More than four years after launching 5G services, China’s three major mobile operators have kept capex elevated, with an HSBC analyst noting absolute spending on 5G in the country is still high: operators’ total network investment is about double the capital intensity in many other markets.
Neale Anderson, head of APAC telecoms research at the bank, stated in a research note the average outlay in China as a percentage of service revenue over the last five years was 23 per cent compared with 10 per cent to 15 per cent in most other markets.
He estimated operators’ combined capex totalled around CNY350 billion ($5 billion) in 2023, mostly unchanged from the previous year and up slightly from 2021.
Over the next two years, the researcher expects the spending percentage to remain high at around 20 per cent, with China Mobile’s annual outlay dipping slightly to around CNY180 billion, China Telecom’s steady at CNY91 billion and China Unicom’s falling back to about CNY75 billion, after a 14 per cent spike in 2023.
The bank predicts operators to continue to earmark a larger share of capex to IT services and less to 5G in 2024.
A Ministry of Industry and Information Technology (MIIT) push for wider 5G coverage, including connecting 200 underground rail lines by end-2025, to promote the digital transformation of key industries calls into question the assumption capex will naturally fall after a major upgrade, he suggested.
But the bank’s view is any new coverage targets imposed will be met by ongoing investments in 5G and reachable even as absolute capex for the technology falls.
China Mobile directed much of its recent 5G investment to a joint 700MHz deployment in partnership with China Broadnet.
Anderson also argues that with 3.3 million base stations deployed, representing a large proportion of the global total, the operators are in a position to manage network traffic much more effectively, as 5G infrastructure is estimated by some to be 90 per cent more energy efficient.
With the trio booking modest mobile revenue gains and flat ARPU in the first three quarters of 2023, enterprise services were the main driver of growth.
In H1 2023, China Mobile’s digital transformation sales accounted for 29 per cent of telecoms services revenue, China Unicom’s industry internet revenue comprised 22.4 per cent of total sales and China Telecom’s cloud sales stood at 17.6 per cent of turnover.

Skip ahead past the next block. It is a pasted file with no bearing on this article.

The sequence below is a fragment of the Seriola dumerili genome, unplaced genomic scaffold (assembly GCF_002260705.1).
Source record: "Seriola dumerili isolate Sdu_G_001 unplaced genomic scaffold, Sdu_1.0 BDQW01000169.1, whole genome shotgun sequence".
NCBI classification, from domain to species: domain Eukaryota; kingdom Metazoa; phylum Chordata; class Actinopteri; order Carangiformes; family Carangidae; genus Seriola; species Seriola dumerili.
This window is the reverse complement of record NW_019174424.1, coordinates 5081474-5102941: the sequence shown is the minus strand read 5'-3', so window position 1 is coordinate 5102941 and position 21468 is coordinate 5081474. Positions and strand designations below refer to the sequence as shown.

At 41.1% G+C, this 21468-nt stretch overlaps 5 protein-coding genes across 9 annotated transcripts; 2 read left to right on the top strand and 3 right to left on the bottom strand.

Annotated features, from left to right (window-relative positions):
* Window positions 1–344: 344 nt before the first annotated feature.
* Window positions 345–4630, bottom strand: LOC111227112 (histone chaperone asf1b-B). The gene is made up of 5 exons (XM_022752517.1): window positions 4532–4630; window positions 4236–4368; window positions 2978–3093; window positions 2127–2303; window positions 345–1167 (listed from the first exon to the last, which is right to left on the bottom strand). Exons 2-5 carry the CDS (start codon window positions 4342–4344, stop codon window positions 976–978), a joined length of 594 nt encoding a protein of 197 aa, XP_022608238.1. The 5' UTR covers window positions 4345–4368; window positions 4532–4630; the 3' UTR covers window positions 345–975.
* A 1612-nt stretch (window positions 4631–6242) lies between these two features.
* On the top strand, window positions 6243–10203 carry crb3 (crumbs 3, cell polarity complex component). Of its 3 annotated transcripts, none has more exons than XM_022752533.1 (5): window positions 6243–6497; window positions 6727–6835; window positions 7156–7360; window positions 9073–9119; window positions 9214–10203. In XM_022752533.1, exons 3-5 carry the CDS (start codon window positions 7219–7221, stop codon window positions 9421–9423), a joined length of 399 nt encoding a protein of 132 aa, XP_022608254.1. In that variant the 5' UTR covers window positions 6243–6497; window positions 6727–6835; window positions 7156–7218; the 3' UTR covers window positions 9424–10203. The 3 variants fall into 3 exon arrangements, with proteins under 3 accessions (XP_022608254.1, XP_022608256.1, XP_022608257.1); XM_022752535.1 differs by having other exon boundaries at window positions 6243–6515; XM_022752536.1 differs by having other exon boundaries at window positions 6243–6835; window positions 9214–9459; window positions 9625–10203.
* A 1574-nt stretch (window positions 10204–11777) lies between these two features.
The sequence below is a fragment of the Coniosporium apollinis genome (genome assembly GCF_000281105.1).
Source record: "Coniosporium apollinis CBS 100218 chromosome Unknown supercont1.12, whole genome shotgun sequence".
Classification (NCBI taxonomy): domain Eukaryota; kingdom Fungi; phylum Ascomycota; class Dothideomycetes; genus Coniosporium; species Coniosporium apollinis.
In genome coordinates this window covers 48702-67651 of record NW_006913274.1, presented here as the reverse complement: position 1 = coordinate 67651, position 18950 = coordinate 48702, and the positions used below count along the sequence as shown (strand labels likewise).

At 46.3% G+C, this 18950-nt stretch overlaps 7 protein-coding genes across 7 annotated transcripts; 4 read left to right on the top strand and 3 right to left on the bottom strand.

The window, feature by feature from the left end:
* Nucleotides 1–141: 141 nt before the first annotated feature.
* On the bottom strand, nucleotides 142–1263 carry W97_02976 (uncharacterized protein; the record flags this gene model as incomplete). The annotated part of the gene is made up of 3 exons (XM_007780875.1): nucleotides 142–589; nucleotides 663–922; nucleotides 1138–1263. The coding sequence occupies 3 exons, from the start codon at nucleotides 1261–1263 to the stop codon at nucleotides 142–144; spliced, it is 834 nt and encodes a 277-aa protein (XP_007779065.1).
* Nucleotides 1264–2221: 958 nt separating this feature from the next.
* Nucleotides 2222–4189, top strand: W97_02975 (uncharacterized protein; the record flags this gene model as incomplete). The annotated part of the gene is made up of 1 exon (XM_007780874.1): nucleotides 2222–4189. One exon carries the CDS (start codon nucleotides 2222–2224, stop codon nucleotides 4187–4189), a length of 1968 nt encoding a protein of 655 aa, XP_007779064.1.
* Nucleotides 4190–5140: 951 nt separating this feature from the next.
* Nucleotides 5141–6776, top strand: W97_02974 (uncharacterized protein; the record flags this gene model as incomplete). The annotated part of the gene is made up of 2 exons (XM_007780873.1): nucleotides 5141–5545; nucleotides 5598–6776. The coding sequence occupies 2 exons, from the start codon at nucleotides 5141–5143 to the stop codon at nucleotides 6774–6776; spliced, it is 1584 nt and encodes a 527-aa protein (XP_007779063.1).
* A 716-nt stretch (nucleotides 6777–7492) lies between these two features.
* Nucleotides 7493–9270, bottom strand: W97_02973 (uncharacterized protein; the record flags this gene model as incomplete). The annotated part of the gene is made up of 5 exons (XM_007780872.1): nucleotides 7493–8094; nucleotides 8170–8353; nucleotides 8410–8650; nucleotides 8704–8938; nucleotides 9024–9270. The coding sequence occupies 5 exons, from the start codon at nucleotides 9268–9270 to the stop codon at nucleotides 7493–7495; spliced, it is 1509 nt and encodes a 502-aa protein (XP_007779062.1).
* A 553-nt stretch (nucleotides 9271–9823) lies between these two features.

Anderson said the last few years have been something of a “land grab” as companies rush to introduce digital services and streamline processes.
The growth is forecast to decline from 16 per cent to 29 per cent in 2023 to 9 per cent to 18 per cent this year. Despite a slowdown, Anderson believes the big three are well positioned to support state-run enterprises and government agencies as they move to automate their workflows.
In 2021 and 2022, China Mobile’s ICT growth was around 40 per cent and China Telecom’s nearly 30 per cent.
While there is no doubt the telecoms sector is directed to support “the greater good of the economy”, as the MIIT’s new targets demonstrate, Anderson explained with increased funding for ICT the interests of the government and minority shareholders are aligned through investment in digital infrastructure which delivers profitable growth.
He said the key risk is an increase in competition resulting in lower prices. The sector is crowded with more than ten cloud service providers compared with three in the US.
Smaller public cloud providers may benefit by merging or partnering with the operators to gain the regulatory “cover” and scale that the big three offer. Such moves would also give the incumbents access to different technology and sales staff. HSBC looks for such alliances as a potential positive catalyst in 2024.
“We think the regulatory risk is low” as operators are delivering the fast, low-cost services the government has pushed for, Anderson wrote, adding “we believe the China telcos are on the right side of the policy trend, delivering a service identified as a priority by the government”.